Being fully responsible for the well-being of a tiny human is a gigantic responsibility and it doesn't stop there. Watching their own individual personalities develop and flourish is amazing... but very difficult. I've often wondered if I'm the only one who has been baffled by the fact that someone I love SO MUCH can frustrate me more than anything I've ever imagined. Thank you, Claudine Wolk, for letting me know that I'm not alone in sorting through the highs and lows and crazy mixed feelings that come with motherhood. The line, " what's a mother to do? I try to get some sleep, pick myself up, and try a little harder next time," is what I needed to hear.

Shucks, Mom, we all make mistakes. All anybody can do is try their best, right?

To learn more about It Gets Easier! ...And Other Lies We Tell New Mothers: A Fun Practical Guide To Becoming A Mom, visit Wolk's website. As well as information on ordering the book and the heaps of praise it has received, there are links to her blog, downloading a baby schedule and answers to some major help questions ("What are those first few days like after having a baby?" and "Why are mothers so critical of each other?" are two of my favorites).

Thanks, AMACOM, for providing this book for me to read, I'm planning on recommending it to all the mothers I know. And, for tilting the padded envelope just right to fit neatly into the mailbox, thanks, Mail Carrier.

(Other than the copy of It Gets Easier! ...And Other Lies We Tell New Mothers, I was not provided with anything or enticed to do this review in any way. This review is solely my opinion of this funny book.)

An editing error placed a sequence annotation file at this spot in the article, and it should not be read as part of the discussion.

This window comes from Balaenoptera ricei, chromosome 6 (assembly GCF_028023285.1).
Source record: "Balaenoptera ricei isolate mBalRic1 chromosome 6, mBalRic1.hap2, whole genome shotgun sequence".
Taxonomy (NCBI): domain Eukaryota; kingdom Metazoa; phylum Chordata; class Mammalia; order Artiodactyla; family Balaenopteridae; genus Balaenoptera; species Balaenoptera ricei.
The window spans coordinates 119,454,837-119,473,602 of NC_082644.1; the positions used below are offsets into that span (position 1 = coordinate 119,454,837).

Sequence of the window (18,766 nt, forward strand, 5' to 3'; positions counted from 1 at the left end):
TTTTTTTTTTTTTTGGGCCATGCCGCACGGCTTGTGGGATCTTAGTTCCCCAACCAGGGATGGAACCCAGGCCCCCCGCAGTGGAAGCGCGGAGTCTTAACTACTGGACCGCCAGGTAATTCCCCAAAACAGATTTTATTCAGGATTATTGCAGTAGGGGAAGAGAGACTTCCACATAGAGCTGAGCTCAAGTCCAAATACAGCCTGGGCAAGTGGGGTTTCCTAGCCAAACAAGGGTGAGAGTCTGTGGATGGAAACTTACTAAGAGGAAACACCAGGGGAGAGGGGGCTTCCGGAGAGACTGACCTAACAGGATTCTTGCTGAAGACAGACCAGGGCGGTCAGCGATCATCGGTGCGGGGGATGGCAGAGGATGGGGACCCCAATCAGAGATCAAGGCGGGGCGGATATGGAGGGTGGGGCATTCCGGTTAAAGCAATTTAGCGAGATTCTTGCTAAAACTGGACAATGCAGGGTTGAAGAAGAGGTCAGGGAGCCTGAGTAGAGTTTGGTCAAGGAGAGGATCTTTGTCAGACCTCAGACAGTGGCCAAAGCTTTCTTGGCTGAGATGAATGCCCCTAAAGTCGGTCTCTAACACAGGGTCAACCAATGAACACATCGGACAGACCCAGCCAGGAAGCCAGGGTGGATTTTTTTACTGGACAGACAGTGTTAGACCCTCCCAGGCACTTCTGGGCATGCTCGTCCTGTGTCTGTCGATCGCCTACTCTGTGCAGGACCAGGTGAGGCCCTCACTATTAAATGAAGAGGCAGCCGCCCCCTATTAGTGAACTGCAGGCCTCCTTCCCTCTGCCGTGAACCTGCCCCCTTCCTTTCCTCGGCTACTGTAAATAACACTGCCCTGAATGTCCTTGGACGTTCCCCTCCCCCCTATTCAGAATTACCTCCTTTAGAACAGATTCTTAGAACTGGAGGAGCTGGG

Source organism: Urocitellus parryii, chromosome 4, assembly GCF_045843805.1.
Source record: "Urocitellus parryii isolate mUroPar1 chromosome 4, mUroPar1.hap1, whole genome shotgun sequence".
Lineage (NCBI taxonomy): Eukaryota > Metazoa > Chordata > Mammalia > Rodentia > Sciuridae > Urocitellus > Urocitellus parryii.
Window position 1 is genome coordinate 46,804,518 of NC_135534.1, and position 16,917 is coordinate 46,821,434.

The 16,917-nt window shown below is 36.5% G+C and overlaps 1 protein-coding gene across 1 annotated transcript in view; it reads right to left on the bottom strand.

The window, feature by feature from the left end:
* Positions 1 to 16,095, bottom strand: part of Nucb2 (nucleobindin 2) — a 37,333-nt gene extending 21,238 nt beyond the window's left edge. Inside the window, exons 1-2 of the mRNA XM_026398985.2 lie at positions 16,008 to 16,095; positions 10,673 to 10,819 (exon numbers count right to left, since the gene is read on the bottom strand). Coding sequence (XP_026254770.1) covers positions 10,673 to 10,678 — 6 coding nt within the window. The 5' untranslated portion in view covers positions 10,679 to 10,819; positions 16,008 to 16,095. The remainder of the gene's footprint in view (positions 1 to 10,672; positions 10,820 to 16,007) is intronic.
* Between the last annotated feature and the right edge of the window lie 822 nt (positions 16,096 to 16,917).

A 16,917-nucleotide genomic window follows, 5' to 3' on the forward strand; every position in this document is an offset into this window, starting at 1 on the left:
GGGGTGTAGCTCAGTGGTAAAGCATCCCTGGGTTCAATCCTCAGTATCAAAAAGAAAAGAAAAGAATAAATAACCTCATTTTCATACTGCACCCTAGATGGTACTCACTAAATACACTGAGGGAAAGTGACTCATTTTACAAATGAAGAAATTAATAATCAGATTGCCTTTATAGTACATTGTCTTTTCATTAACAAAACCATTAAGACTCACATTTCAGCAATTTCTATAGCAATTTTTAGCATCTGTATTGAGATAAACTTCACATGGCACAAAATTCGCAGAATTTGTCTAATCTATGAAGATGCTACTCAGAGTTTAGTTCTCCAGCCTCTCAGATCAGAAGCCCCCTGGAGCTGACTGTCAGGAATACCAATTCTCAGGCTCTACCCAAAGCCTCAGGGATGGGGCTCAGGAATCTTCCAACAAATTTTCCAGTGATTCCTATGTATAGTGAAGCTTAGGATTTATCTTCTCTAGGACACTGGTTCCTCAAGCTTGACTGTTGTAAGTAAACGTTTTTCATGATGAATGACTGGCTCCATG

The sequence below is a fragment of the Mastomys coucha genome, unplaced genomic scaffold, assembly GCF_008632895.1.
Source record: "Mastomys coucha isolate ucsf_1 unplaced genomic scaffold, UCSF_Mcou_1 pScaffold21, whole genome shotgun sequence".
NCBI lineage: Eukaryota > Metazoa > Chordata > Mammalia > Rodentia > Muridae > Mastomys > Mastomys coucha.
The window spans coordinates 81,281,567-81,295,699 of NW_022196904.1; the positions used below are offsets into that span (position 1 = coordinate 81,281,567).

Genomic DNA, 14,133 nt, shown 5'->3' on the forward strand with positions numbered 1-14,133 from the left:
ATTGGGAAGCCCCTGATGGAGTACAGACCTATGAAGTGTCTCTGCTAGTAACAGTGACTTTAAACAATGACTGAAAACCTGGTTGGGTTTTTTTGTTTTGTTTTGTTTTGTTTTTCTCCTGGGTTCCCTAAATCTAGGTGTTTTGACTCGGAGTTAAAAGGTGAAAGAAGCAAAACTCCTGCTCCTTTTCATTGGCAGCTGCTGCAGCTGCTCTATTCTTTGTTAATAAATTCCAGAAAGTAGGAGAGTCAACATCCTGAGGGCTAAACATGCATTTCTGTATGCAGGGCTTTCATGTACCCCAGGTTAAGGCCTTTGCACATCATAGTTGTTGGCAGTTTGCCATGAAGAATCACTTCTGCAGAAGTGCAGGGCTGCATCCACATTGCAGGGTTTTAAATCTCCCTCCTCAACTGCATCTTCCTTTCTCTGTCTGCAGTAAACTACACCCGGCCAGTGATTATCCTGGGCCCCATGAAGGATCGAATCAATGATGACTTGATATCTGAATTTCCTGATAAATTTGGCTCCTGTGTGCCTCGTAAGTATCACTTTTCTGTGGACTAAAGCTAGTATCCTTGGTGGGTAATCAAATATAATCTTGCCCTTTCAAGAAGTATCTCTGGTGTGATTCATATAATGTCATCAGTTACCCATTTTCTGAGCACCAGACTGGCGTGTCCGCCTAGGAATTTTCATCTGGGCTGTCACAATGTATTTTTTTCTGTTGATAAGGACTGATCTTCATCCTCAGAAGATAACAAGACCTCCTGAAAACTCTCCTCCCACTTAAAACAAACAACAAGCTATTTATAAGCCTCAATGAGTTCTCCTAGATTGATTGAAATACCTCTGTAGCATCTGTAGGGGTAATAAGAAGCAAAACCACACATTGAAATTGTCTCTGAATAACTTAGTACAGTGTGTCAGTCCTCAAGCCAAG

Molly said...

what a great sounding book. I knew I would be tired as a new mom, but didn't have a clue as to how tired I would be with a newborn. It used to piss me off when co-workers without kids would moan into their coffee about how tired they were. I would be like, "shut up, I can't even have coffee because I'm breastfeeding!"

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Deb said...

Now that my kids are older, new frazzled, moms of young kids look to me with pleading eyes and ask, "It gets easier, doesn't it?"

My frazzled voice always truthfully replies, "No, it just gets harder and different."

Glad that there's a book that embraces some of the reality...we can't all be taking valium with cocktails telling ourselves it must be easier for everyone else :)

Janie B said...

That book sounds great. Wish I'd written it!

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Theta Mom said...

Oh why couldn't I have known about a book like this when I was having a baby for the first time?! This is EXACTLY what I stand for as a Theta Mom....why didn't they tell us the real deal? Looks like an AWESOME read for first time mommies! :)

HautePinkCloset said...

Being a first time mom wasn't so bad for me, I was in such shock that I was actually becoming a mother that I walked around in a dream all the time. My son woke up every two hours like clock work but I didn't mind because I was to scared to sleep anyway.

It was the second and third that made me feel like a first time mom, tired all the time, stressed, and very short tempered.

This book sounds great! My good friend is expecting her first I think I will pick up a copy for her.

Unknown said...

would have loved to read that book as a FTM